5 stars A third entry to the classy shelf TLDR A must read that puts the people involved in Nationalist movement and Nehru s role in it as well as the feelings and ideals of Nehru in perspective Excellent language This is a magisterial work on Nehru I was squirming in shame at some points in the book that I didn t know some very basic things about the architects of my country I am not going to attempt to comment about Nehru himself I know too little and have too much adulation for him, t 5 stars A third entry to the classy shelf TLDR A must read that puts the people involved in Nationalist movement and Nehru s role in it as well as the feelings and ideals of Nehru in perspective Excellent language This is a magisterial work on Nehru I was squirming in shame at some points in the book that I didn t know some very basic things about the architects of my country I am not going to attempt to comment about Nehru himself I know too little and have too much adulation for him, to provide any unbiased summary of the man and what he stood for However, at the end of the book, this is what I told myself, Nehru ji was a great idealist, nationalist, and a statesman A very good writer, a true secularist, wannabe socialist and a terrible politician, and a terrible judge of people Shashi Tharoor has become my most favorite author right now, in this genre at least The book is genuine attempt at distilling the great and varied life of Nehru The book in the first half, portrays Nehru as someone beyond repudiation by mere mortals One even suspects that this is a hagiography at a point But the doubt is easily dispelled, once we get to the second half The author is unapologetic when portraying the faults of the great man, and doesn t try to deify him at any point He draws from a variety of sources, is critical of some nehruvian policies and makes a very good case when he says that Nehru put political horse before the economic cart The Author laments reservations, stagnant economic policies, and the non pragmatism of Nehruvian foreign policies including non alignment.The Author s analysis of some of the policies as well as habits of Nehru, shows his depth of knowledge Throughout the book, the author doesn t hide the fact that he admires Nehru, but doesn t allow that to compromise the work in any sort The shortcomings of the book, can be safely ignored, since this kind of distillation very much warrants such negligible side effects The book is really dense at some points, but I suspect it is due to the subject of the book and not the Author s fault.The exploration of the relationship between Motilal and his son, as well as Gandhi and Nehru, though cursorial, is a very important constituent of the book The fact that Sardar replaced Gandhi as a father figure albeit for a short time and that Nehru desperately needed someone to keep him in check, is telling in Nehru s some later spectacular failures in policy issues For some reason, I am unable to shake the feeling that Modern Review attack on Nehru by himself was nothing short of a premonition that proved to be true after departing of Sardar and sidelining of Rajaji The author doesn t lean on condescension towards readers and is very content to present just the facts at important junctures and leaves the reader to draw his conclusions The show, don t tell has been meticulously followed by the Author He is incisive in his refutation of unfounded vilification of Nehru Though primarily about Nehru, the author explores in sufficient detail the mood of the country, whenever Nehru is in jail, or otherwise incapable of being physically present for the Nationalist movement The focus on Jinnah is most welcome The fact that he started learning Urdu only in late 1938 disillusions even the most stubborn Muslim loyalist to see that Jinnah was not a saint without any vested interests Similarly, throughout the book, the author marks important happenings and doesn t fail to follow to link them to Nehru, even if the connection isn t apparent to the layman reader easily Highly recommended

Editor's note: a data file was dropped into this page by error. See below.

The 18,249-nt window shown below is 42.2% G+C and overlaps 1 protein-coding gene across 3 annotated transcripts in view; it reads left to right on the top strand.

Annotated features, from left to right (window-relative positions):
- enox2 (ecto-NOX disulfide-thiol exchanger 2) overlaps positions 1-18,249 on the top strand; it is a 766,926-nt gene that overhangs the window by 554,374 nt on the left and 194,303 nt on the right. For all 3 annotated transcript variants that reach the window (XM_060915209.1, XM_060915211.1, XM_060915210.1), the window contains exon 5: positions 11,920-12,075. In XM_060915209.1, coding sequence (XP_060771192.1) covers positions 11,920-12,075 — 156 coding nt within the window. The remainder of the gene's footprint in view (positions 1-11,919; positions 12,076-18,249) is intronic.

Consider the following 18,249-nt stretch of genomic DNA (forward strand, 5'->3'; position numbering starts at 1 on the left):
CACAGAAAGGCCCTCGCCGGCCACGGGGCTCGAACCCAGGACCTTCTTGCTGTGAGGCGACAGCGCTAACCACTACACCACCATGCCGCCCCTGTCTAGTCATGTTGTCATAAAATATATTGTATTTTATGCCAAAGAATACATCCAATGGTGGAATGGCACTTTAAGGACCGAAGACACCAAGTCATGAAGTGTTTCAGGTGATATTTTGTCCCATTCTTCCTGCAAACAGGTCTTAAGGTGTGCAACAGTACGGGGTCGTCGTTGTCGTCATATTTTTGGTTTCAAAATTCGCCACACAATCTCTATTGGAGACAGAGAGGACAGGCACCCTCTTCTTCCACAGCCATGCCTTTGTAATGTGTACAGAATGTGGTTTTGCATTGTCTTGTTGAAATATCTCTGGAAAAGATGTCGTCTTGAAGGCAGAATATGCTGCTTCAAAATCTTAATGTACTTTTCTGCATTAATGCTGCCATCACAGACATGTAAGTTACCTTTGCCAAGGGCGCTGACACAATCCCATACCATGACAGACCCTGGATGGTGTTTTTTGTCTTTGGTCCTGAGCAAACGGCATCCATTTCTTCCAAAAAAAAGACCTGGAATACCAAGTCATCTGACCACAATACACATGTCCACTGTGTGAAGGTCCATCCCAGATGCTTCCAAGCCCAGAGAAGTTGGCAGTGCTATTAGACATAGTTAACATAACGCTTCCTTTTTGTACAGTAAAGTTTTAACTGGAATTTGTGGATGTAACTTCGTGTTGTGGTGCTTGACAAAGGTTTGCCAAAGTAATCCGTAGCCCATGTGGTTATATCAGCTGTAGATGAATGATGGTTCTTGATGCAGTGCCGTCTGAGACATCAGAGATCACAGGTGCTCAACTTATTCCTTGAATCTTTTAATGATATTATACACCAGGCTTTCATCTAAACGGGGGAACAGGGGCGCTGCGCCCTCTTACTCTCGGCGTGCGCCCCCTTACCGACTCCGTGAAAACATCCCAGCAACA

5. says: